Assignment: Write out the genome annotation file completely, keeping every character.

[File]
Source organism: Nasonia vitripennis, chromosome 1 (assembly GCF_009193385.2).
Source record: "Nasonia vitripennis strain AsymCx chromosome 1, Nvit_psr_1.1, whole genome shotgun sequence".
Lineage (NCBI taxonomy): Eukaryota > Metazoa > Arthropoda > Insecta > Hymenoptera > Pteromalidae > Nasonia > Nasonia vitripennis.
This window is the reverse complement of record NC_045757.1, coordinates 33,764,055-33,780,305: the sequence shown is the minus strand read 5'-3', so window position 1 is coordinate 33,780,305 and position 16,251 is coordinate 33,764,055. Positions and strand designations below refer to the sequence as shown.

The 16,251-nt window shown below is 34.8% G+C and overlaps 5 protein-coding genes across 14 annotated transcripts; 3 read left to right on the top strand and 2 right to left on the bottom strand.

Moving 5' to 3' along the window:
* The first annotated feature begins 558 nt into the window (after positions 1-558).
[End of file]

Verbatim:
Source organism: Nasonia vitripennis, chromosome 1 (assembly GCF_009193385.2).
Source record: "Nasonia vitripennis strain AsymCx chromosome 1, Nvit_psr_1.1, whole genome shotgun sequence".
Lineage (NCBI taxonomy): Eukaryota > Metazoa > Arthropoda > Insecta > Hymenoptera > Pteromalidae > Nasonia > Nasonia vitripennis.
This window is the reverse complement of record NC_045757.1, coordinates 33,764,055-33,780,305: the sequence shown is the minus strand read 5'-3', so window position 1 is coordinate 33,780,305 and position 16,251 is coordinate 33,764,055. Positions and strand designations below refer to the sequence as shown.

The 16,251-nt window shown below is 34.8% G+C and overlaps 5 protein-coding genes across 14 annotated transcripts; 3 read left to right on the top strand and 2 right to left on the bottom strand.

Moving 5' to 3' along the window:
* The first annotated feature begins 558 nt into the window (after positions 1-558).